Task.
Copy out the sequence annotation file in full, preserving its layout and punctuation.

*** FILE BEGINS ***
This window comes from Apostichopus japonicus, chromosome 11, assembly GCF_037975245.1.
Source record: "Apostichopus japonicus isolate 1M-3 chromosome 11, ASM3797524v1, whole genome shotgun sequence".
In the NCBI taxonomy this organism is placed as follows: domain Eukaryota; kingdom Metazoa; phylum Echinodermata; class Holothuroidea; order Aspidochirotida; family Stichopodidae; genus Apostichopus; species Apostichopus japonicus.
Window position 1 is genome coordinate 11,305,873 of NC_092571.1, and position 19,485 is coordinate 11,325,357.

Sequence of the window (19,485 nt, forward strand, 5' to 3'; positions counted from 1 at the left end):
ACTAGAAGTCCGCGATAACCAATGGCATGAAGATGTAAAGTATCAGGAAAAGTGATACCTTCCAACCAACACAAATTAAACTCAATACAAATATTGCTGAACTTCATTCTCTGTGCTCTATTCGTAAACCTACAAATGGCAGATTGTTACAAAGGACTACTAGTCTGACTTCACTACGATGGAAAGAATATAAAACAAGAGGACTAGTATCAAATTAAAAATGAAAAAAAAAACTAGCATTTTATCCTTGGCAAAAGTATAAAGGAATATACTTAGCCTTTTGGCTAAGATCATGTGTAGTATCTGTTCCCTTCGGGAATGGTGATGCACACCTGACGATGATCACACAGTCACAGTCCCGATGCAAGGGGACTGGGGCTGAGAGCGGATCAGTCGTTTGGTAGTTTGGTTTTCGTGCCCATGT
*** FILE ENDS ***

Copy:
This window comes from Apostichopus japonicus, chromosome 11, assembly GCF_037975245.1.
Source record: "Apostichopus japonicus isolate 1M-3 chromosome 11, ASM3797524v1, whole genome shotgun sequence".
In the NCBI taxonomy this organism is placed as follows: domain Eukaryota; kingdom Metazoa; phylum Echinodermata; class Holothuroidea; order Aspidochirotida; family Stichopodidae; genus Apostichopus; species Apostichopus japonicus.
Window position 1 is genome coordinate 11,305,873 of NC_092571.1, and position 19,485 is coordinate 11,325,357.

Sequence of the window (19,485 nt, forward strand, 5' to 3'; positions counted from 1 at the left end):
ACTAGAAGTCCGCGATAACCAATGGCATGAAGATGTAAAGTATCAGGAAAAGTGATACCTTCCAACCAACACAAATTAAACTCAATACAAATATTGCTGAACTTCATTCTCTGTGCTCTATTCGTAAACCTACAAATGGCAGATTGTTACAAAGGACTACTAGTCTGACTTCACTACGATGGAAAGAATATAAAACAAGAGGACTAGTATCAAATTAAAAATGAAAAAAAAAACTAGCATTTTATCCTTGGCAAAAGTATAAAGGAATATACTTAGCCTTTTGGCTAAGATCATGTGTAGTATCTGTTCCCTTCGGGAATGGTGATGCACACCTGACGATGATCACACAGTCACAGTCCCGATGCAAGGGGACTGGGGCTGAGAGCGGATCAGTCGTTTGGTAGTTTGGTTTTCGTGCCCATGT